What’s not okay about what I just said, or about what Taylor Swift said, is that the reason that we didn’t feel the need for feminism until later in life is because of the ample privilege we had, due to no merit of our own, granted to us at birth to alleviate the blow of being a woman in male-dominated society — we are white, we are educated, we grew up in nice suburbs with nice things and nice neighbors and no fear. In Mindy Netiffee’s brilliant poem, “For Young Women Who Do Not Consider Themselves Feminists,” she responds to a hypothetical young girl’s assertion that she has never been discriminated against personally saying, “That’s great … that’s really great. That you feel no solidarity with the women who have no voice, no power, no safety, no light, or freedom to drive a car, or walk down the street by themselves at night, no right to protect their own children.” Not needing feminism personally is not an excuse for failing to recognize how desperately it is needed by billions of others. The price of privilege, and it is so very little, is that you have a responsibility to be excruciatingly and vigilantly self-aware — you have to make a choice to dedicate energy every single day to using what you have to create a more equitable system. You are not allowed to claim that you weren’t paying attention or that you didn’t know what was going on. Taylor Swift and I both learned that later than we should have.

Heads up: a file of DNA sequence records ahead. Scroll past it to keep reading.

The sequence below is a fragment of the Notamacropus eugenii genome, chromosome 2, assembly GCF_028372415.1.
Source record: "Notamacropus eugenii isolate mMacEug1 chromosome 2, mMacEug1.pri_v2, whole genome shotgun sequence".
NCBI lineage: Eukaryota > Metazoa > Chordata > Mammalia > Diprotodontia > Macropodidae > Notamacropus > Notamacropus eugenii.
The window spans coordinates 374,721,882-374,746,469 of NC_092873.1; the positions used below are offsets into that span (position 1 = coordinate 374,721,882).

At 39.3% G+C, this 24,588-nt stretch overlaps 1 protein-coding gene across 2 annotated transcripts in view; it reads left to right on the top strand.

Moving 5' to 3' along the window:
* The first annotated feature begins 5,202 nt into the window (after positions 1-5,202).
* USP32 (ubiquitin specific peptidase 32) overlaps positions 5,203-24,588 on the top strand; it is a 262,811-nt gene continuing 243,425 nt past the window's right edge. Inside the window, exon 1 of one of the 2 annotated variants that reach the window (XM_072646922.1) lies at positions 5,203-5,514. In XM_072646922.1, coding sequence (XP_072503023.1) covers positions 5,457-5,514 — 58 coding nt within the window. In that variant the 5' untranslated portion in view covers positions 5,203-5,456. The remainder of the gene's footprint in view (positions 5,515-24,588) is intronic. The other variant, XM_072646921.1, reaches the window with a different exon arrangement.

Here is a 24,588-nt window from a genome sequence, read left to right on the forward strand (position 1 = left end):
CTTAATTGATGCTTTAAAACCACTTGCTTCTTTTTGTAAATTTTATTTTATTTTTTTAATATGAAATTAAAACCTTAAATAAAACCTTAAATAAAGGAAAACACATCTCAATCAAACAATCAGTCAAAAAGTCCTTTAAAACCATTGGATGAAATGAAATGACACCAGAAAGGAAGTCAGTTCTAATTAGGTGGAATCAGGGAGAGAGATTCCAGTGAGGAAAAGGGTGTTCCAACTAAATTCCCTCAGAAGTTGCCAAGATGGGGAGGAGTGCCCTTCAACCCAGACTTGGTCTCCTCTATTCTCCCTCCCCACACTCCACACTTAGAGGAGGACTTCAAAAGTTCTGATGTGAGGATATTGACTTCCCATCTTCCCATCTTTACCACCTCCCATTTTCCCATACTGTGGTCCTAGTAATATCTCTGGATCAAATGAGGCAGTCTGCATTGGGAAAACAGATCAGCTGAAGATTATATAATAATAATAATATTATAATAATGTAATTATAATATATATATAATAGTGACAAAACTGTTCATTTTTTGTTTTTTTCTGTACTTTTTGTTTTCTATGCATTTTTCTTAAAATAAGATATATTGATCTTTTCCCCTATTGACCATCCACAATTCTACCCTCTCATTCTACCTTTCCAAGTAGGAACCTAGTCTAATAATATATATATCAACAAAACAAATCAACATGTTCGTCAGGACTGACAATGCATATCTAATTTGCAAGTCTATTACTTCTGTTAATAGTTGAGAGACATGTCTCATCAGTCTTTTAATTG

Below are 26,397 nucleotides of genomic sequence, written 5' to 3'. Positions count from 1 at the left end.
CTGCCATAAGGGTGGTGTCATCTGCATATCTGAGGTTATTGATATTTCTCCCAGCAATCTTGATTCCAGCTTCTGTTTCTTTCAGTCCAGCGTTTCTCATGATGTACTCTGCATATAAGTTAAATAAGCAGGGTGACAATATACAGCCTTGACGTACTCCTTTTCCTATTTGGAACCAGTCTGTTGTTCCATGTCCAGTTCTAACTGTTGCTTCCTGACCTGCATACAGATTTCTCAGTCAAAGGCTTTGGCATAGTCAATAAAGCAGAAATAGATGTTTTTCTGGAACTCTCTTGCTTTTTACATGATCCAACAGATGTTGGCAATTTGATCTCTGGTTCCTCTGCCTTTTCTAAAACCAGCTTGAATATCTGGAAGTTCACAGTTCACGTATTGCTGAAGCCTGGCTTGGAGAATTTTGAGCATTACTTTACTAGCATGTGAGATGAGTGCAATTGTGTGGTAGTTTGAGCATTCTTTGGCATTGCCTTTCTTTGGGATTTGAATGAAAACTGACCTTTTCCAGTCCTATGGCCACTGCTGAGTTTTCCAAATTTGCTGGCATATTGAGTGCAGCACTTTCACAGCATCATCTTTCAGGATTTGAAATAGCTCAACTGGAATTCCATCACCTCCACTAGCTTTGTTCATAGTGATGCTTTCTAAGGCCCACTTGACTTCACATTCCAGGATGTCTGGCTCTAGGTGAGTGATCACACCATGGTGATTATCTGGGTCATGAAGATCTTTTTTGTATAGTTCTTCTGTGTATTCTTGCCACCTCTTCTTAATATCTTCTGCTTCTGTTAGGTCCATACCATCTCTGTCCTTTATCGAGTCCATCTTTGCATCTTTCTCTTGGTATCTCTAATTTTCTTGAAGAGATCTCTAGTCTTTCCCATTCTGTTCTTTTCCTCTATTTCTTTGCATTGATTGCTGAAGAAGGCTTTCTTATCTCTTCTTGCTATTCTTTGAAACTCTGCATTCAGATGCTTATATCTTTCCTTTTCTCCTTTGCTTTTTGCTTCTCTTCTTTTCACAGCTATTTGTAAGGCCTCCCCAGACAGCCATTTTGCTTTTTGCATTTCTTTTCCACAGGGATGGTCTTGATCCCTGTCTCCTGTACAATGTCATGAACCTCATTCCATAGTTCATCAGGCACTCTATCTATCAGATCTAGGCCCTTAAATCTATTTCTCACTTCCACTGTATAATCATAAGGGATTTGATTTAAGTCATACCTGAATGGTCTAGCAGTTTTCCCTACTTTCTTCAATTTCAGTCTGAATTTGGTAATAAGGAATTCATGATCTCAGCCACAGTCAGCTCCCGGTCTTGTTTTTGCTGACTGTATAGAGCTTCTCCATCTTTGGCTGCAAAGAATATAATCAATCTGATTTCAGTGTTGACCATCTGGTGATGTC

However, we shouldn’t forget that, while there are nearly 11 million hits when I search “Taylor Swift feminist” on Google (and one on Twitter, please check out the glory that is @FeministTaylor Swift), there’s no chance in hell that male artists of a similar age and audience are being asked so insistently about whether or not they are feminists and whether or not they believe their music has a feminist message. There are about 4 million hits for “One Direction feminist,” most of them blog posts written by feminists who are defending their affection for the group, and not one of them (as far as I can tell) links to an interview in which the group is asked directly about their politics.